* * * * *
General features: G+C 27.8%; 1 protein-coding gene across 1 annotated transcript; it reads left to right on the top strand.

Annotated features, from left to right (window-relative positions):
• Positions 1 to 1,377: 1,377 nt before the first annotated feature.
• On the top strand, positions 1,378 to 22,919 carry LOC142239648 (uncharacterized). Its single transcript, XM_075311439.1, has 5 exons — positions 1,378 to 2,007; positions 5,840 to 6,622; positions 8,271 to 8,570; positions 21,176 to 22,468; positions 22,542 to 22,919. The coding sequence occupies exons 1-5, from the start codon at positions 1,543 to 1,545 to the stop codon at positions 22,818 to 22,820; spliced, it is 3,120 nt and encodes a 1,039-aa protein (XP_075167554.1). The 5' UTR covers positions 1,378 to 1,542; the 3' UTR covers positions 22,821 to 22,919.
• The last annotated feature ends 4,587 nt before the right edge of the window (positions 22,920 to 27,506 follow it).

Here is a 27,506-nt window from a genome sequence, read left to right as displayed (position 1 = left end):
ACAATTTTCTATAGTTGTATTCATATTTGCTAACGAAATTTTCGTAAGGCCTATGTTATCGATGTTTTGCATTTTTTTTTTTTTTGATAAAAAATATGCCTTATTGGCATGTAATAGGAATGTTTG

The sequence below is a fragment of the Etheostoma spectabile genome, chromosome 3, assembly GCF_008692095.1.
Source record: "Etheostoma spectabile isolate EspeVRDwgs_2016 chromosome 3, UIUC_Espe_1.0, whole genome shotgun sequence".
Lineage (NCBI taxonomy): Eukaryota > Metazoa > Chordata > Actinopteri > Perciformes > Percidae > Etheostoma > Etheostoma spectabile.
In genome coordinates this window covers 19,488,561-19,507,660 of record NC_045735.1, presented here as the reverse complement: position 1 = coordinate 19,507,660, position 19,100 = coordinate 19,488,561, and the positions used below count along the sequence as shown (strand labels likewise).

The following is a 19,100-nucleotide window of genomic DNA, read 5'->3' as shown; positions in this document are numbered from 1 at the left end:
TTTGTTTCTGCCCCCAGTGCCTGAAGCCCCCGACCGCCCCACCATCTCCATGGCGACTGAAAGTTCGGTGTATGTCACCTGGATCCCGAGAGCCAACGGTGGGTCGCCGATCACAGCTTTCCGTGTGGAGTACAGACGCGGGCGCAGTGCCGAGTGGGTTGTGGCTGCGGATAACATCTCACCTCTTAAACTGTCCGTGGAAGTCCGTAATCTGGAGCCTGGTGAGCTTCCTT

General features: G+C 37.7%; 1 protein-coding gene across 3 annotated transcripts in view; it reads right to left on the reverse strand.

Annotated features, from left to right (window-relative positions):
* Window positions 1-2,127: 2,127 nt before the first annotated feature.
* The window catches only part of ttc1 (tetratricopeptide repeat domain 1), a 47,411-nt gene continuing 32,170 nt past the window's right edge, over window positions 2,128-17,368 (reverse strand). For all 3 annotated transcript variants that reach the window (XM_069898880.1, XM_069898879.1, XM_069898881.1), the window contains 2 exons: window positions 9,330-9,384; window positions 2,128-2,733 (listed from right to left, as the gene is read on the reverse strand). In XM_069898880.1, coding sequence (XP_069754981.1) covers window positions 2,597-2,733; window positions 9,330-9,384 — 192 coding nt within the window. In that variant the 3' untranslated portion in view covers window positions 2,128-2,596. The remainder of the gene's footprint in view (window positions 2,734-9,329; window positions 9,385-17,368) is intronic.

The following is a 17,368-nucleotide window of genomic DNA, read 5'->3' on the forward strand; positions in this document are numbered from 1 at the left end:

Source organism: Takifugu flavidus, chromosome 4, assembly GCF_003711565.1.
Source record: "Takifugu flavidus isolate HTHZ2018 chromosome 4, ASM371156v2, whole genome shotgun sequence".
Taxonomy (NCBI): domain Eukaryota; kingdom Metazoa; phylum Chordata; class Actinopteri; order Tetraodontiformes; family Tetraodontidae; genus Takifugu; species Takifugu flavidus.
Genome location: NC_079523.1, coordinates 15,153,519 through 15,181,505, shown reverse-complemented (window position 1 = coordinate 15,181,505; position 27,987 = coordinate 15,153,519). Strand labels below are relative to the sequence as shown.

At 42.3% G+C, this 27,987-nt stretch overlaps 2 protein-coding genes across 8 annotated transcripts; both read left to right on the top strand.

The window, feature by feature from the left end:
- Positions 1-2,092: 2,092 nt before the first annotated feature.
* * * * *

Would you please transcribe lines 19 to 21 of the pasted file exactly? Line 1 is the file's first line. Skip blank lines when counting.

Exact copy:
Source organism: Takifugu flavidus, chromosome 4, assembly GCF_003711565.1.
Source record: "Takifugu flavidus isolate HTHZ2018 chromosome 4, ASM371156v2, whole genome shotgun sequence".
Taxonomy (NCBI): domain Eukaryota; kingdom Metazoa; phylum Chordata; class Actinopteri; order Tetraodontiformes; family Tetraodontidae; genus Takifugu; species Takifugu flavidus.